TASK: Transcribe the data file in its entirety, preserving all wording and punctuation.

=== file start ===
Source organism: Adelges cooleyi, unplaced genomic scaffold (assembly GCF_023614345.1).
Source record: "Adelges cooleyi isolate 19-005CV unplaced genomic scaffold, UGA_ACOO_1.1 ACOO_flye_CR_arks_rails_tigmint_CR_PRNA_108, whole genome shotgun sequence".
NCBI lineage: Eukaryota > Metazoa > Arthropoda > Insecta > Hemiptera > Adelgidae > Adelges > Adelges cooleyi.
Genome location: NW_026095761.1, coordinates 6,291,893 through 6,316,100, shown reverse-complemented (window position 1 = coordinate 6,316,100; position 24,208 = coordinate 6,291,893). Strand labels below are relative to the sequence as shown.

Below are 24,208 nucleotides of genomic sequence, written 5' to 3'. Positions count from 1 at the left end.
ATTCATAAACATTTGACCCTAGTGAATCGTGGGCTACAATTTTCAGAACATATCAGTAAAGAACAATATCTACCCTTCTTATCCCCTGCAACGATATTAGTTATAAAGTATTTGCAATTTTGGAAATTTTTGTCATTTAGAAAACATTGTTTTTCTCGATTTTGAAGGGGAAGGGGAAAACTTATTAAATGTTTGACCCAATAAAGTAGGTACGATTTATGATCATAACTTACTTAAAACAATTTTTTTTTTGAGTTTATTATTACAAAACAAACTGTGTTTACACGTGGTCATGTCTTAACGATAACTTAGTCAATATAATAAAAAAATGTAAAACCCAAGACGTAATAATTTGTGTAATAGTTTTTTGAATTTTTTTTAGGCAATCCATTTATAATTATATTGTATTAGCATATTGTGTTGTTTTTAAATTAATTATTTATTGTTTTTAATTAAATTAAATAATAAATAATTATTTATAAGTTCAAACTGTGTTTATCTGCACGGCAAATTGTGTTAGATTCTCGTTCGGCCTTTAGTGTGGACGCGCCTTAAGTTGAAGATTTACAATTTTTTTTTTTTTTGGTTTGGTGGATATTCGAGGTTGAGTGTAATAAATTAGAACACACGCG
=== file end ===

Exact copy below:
Source organism: Adelges cooleyi, unplaced genomic scaffold (assembly GCF_023614345.1).
Source record: "Adelges cooleyi isolate 19-005CV unplaced genomic scaffold, UGA_ACOO_1.1 ACOO_flye_CR_arks_rails_tigmint_CR_PRNA_108, whole genome shotgun sequence".
NCBI lineage: Eukaryota > Metazoa > Arthropoda > Insecta > Hemiptera > Adelgidae > Adelges > Adelges cooleyi.
Genome location: NW_026095761.1, coordinates 6,291,893 through 6,316,100, shown reverse-complemented (window position 1 = coordinate 6,316,100; position 24,208 = coordinate 6,291,893). Strand labels below are relative to the sequence as shown.

Below are 24,208 nucleotides of genomic sequence, written 5' to 3'. Positions count from 1 at the left end.
ATTCATAAACATTTGACCCTAGTGAATCGTGGGCTACAATTTTCAGAACATATCAGTAAAGAACAATATCTACCCTTCTTATCCCCTGCAACGATATTAGTTATAAAGTATTTGCAATTTTGGAAATTTTTGTCATTTAGAAAACATTGTTTTTCTCGATTTTGAAGGGGAAGGGGAAAACTTATTAAATGTTTGACCCAATAAAGTAGGTACGATTTATGATCATAACTTACTTAAAACAATTTTTTTTTTGAGTTTATTATTACAAAACAAACTGTGTTTACACGTGGTCATGTCTTAACGATAACTTAGTCAATATAATAAAAAAATGTAAAACCCAAGACGTAATAATTTGTGTAATAGTTTTTTGAATTTTTTTTAGGCAATCCATTTATAATTATATTGTATTAGCATATTGTGTTGTTTTTAAATTAATTATTTATTGTTTTTAATTAAATTAAATAATAAATAATTATTTATAAGTTCAAACTGTGTTTATCTGCACGGCAAATTGTGTTAGATTCTCGTTCGGCCTTTAGTGTGGACGCGCCTTAAGTTGAAGATTTACAATTTTTTTTTTTTTTGGTTTGGTGGATATTCGAGGTTGAGTGTAATAAATTAGAACACACGCG